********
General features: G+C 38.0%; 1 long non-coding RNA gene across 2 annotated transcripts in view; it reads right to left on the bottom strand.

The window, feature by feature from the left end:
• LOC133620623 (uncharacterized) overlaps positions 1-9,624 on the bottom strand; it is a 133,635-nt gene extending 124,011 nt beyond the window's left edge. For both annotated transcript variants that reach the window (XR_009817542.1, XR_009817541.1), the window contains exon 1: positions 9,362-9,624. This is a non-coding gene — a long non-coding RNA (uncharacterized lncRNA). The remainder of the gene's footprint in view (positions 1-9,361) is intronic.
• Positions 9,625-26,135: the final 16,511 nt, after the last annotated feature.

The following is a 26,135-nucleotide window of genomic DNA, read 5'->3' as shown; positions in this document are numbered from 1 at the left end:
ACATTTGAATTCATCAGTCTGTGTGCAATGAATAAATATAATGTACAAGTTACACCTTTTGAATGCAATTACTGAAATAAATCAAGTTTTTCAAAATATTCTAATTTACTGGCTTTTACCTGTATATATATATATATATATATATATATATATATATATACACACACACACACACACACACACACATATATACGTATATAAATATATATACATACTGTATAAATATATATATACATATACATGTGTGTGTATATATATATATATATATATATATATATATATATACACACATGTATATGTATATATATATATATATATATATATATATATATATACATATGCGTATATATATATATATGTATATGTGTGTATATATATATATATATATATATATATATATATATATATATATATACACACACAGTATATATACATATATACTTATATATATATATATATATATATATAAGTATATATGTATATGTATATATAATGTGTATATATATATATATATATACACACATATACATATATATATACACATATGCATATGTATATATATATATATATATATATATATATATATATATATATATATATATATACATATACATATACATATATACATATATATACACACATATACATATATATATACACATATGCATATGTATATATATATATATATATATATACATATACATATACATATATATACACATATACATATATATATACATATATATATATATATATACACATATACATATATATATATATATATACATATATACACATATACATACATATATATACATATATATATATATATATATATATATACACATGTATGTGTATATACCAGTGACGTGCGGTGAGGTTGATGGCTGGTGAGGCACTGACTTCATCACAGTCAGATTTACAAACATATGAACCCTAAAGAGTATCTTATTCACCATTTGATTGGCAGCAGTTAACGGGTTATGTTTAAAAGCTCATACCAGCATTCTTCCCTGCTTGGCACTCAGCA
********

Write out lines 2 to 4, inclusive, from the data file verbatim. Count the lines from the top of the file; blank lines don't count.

The window, feature by feature from the left end:
• LOC133620623 (uncharacterized) overlaps positions 1-9,624 on the bottom strand; it is a 133,635-nt gene extending 124,011 nt beyond the window's left edge. For both annotated transcript variants that reach the window (XR_009817542.1, XR_009817541.1), the window contains exon 1: positions 9,362-9,624. This is a non-coding gene — a long non-coding RNA (uncharacterized lncRNA). The remainder of the gene's footprint in view (positions 1-9,361) is intronic.
• Positions 9,625-26,135: the final 16,511 nt, after the last annotated feature.